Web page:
As well, Maclean’s measures the percentage of a university’s operating budget allocated to library services and the percentage of the library budget spent on updating the collection. In acknowledging a shift from the traditional library model—books on shelves—to an electronic access model, Maclean’s captures spending on electronic resources in both the library expenses and acquisitions measurements.
REPUTATION This section reﬂects a university’s reputation in the community at large. For the reputational survey, Maclean’s solicits the views of university ofﬁcials at each ranked institution, high school principals and guidance counsellors from every province and territory, the heads of a wide variety of national and regional organizations, and CEOs and recruiters at corporations large and small. Respondents rated the universities in three categories: Highest Quality, Most Innovative, and Leaders of Tomorrow. Best Overall represents the sum of the scores.
How to make sure your term paper doesn’t miss the point
Figuring out just what professors want in a term paper can be tricky, but it needn’t be. Whether it’s your first paper in university, and you’re still navigating your way around the library, or you’re a seasoned pro, there are a few things you need to know.
And while much of what I have to say may seem obvious, redundant and self-congratulatory, it is really quite astonishing how many people go through their entire university careers without ever figuring out just quite how to write the paper professors are looking for.
For starters, if the assignment involves answering a question your professor has prepared beforehand, read it. I mean actually read it. And closely. If there is more than one part to the question, consider each part individually. How might they be related? Should each part be answered separately? Or should they be considered together within an overarching argument? Understanding the question is the first step to answering it.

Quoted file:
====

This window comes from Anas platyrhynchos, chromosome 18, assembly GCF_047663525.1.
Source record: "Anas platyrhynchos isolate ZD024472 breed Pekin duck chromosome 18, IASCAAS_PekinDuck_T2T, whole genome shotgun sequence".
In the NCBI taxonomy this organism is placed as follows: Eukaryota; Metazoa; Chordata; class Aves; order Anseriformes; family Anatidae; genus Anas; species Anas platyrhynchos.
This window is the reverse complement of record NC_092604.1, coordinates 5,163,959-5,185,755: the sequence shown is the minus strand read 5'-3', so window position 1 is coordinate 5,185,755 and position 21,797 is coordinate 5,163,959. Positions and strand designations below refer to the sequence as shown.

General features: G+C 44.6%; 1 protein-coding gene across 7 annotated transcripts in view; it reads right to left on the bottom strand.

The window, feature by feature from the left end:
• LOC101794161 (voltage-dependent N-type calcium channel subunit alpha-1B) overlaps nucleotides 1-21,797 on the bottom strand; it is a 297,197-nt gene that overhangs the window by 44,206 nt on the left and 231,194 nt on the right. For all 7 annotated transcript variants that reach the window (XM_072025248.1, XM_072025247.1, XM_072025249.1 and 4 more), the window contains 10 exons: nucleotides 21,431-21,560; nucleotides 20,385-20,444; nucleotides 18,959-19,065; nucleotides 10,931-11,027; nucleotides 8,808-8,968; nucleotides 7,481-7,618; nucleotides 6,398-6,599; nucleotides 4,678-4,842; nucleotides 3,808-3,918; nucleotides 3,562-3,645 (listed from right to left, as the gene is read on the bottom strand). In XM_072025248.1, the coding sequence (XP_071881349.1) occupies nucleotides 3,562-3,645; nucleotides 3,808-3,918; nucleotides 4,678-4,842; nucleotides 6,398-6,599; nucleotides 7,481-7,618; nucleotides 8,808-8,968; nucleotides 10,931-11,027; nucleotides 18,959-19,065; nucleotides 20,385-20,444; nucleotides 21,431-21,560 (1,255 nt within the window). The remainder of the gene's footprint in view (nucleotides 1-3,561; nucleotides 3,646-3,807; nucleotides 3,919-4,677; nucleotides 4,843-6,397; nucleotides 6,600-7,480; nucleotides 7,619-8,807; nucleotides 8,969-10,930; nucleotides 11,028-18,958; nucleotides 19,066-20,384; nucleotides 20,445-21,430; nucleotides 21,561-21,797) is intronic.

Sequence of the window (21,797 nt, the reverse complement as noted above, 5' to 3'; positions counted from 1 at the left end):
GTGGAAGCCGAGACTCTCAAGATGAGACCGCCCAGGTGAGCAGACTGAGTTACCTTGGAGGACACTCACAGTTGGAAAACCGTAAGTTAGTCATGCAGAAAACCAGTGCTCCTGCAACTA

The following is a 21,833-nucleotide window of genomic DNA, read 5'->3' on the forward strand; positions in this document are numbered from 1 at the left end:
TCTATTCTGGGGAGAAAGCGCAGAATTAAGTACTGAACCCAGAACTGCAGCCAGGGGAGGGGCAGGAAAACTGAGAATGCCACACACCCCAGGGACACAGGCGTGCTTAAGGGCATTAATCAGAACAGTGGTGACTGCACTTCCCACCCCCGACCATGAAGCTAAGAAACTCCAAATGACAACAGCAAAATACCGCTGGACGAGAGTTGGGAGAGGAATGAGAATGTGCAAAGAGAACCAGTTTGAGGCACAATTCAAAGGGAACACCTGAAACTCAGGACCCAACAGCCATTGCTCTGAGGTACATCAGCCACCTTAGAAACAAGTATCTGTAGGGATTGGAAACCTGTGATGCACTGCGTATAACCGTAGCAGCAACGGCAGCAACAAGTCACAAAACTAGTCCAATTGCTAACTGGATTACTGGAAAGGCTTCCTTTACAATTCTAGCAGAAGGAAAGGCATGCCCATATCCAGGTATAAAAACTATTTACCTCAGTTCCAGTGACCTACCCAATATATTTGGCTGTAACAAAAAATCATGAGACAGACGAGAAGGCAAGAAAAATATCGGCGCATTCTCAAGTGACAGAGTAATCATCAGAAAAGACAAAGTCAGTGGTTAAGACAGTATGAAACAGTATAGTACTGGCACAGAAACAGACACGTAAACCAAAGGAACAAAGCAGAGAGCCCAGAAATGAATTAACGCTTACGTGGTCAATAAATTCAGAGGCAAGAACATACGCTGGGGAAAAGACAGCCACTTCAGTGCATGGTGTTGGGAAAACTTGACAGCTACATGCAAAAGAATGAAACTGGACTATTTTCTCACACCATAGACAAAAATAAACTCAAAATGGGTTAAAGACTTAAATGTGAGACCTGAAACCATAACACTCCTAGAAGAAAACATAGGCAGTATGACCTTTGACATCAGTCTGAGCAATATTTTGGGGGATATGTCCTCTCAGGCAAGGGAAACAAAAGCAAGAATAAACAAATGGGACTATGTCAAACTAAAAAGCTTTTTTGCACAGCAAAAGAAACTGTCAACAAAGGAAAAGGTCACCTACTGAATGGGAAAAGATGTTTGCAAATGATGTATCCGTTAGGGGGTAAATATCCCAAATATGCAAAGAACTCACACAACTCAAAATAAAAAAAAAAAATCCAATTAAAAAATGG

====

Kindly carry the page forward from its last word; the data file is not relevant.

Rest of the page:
You’d be surprised how many people do poorly on a paper because they failed to answer the question. They sort of go willy nilly through the whole process, and end up writing something completely foreign to what was actually asked of them.
Visiting your professor is quite possibly the most integral part of figuring out what they want. Some professors, especially in upper years when class sizes are smaller, will require you to meet with them. There is a reason for this. Of course there are intellectual freaks that can ace a paper without ever discussing it, but those who don’t bother will generally tend to do less well.
Professors will help you unpack the assignment, which is good because some essay questions are just plain ridiculous, like: “is world peace possible? Discuss.” If you come in with an idea that is overly ambitious, or otherwise unsuitable, they will rein you in. The good ones will anyway. Others will stroke their chins and mutter “interesting,” thus encouraging you in your folly. But if you’re lucky they will say something like, “walk before you run. You’re not writing a bloody history of the world now are you?”
Don’t show up unprepared and say something like “uh, so, what am I suppose to do?” Don’t be overly chatty either. Most professors don’t care what students in their intro to politics course think of the new Naomi Klein book. They just don’t. Sorry. This doesn’t mean they aren’t happy to help, or that they don’t mind discussing current events, but I’ve always found it stunningly obvious when I should just shut up.